I’m getting all choked up now,


I really love chokes and they love me too. My favourite way to eat them these days is real simple style. I go rustic all the way on this one! I steam them until tender (8 to 12 minutes depending on size) I then pull off some of the petals, scatter them on a plate along with the choke hearts… drizzle with liquid gold (thats argan oil by the way) a squeeze of fresh lemon Juice and sea salt. Then the love affair begins…. eating artichokes is a whole experience.. I believe that its a rather intimate affair actually…. one by one you pick up each petal, you put them in your mouth and nibble on the tenter parts near to the base. Dip them into scatterings of sea salt that rest on the edge of the plate, add a touch more argan oil or a drop of lemon juice… each bite is a unique sensual experience…. every time I sit down to a plate of artichokes I have to pinch myself to check if I’m dreaming or if I died and went to heaven or perhaps entered into a 5th dimension or something.


artichokes (2 medium sized chokes per person) or more if you like

2 lemons (cut into wedges)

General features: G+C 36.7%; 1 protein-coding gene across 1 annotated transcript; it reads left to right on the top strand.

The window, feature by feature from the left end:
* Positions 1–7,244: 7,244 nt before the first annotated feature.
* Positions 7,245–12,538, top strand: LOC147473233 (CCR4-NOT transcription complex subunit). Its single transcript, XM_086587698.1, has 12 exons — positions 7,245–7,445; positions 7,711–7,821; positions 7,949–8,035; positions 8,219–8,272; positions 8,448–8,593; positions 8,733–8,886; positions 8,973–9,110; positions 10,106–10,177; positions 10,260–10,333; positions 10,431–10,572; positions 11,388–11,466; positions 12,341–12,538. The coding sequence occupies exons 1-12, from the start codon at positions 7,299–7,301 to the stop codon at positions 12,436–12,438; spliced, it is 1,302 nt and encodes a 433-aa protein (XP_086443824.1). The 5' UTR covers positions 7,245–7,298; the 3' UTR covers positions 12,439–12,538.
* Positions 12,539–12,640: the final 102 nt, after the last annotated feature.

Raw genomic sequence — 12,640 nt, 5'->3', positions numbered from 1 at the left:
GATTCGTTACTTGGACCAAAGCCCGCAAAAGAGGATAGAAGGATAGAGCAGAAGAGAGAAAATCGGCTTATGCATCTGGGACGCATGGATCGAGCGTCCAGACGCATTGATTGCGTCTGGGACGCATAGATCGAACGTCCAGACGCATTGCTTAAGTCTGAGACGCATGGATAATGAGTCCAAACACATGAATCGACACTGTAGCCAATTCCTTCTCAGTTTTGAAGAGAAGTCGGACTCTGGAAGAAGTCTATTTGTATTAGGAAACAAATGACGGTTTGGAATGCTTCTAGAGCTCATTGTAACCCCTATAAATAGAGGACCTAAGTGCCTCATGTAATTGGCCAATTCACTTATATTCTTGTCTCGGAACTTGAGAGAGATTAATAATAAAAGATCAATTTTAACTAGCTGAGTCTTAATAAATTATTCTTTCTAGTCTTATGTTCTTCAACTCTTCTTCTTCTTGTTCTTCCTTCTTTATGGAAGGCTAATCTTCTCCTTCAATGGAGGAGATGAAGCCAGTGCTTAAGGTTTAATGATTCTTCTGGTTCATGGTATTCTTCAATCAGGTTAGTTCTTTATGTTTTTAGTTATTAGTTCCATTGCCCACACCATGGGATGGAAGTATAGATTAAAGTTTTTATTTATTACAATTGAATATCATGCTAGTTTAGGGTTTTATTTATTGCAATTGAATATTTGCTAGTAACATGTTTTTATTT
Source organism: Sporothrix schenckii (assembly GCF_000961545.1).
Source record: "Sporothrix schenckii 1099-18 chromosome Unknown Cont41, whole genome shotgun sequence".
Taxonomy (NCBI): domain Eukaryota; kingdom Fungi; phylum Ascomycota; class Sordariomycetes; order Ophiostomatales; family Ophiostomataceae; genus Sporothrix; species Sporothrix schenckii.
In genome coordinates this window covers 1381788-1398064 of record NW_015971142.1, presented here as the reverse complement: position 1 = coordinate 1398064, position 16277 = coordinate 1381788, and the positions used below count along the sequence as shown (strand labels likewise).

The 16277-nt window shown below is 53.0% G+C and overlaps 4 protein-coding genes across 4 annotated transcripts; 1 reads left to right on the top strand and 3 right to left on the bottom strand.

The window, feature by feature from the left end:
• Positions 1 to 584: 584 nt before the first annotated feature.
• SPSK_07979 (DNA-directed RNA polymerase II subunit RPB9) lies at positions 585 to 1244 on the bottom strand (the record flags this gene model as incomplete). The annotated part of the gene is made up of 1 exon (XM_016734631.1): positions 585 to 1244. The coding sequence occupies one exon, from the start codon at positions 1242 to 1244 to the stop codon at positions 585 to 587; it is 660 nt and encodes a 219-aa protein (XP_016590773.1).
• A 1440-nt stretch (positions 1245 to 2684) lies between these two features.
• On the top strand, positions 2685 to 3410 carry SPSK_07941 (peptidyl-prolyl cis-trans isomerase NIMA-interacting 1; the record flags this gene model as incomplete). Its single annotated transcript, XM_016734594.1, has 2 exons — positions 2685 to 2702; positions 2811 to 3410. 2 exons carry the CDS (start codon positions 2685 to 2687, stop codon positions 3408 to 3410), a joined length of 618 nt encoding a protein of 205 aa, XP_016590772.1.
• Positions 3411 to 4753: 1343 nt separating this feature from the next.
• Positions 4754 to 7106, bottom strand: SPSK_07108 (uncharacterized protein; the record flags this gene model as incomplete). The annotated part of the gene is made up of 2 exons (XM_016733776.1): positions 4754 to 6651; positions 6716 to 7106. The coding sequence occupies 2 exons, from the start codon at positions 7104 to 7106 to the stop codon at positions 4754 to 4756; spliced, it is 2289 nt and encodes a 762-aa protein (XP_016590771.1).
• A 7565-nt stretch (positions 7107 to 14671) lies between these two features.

4 Tbsp argan oil (use extra virgin oil if you can’t find it)

sea salt to taste (don’t be scared of salt… I know it gets plenty of bad press… if you have high blood pressure and have been advised by your doctor to reduce salt intake then take the advise, otherwise for many others we do actually need some salt in our diet to be healthy)


This plate is rustic for sure….

RUSTIC: of or relating to the countryside; rural. constructed or made in a plain and simple fashion, in particular.

synonyms: plain, simple, homely, unsophisticated.


The globe artichoke (Cynara cardunculus var. scolymus) is a variety of a species of thistle cultivated as a food.

The edible portion of the plant consists of the flower buds before the flowers come into bloom. The budding artichoke flower-head is a cluster of many budding small flowers (an inflorescence) together with many bracts, on an edible base. Once the buds bloom, the structure changes to a coarse, barely edible form. Another variety of the species is the cardoon, a perennial plant native to the Mediterranean region. Both wild forms and cultivated varieties (cultivars) exist.

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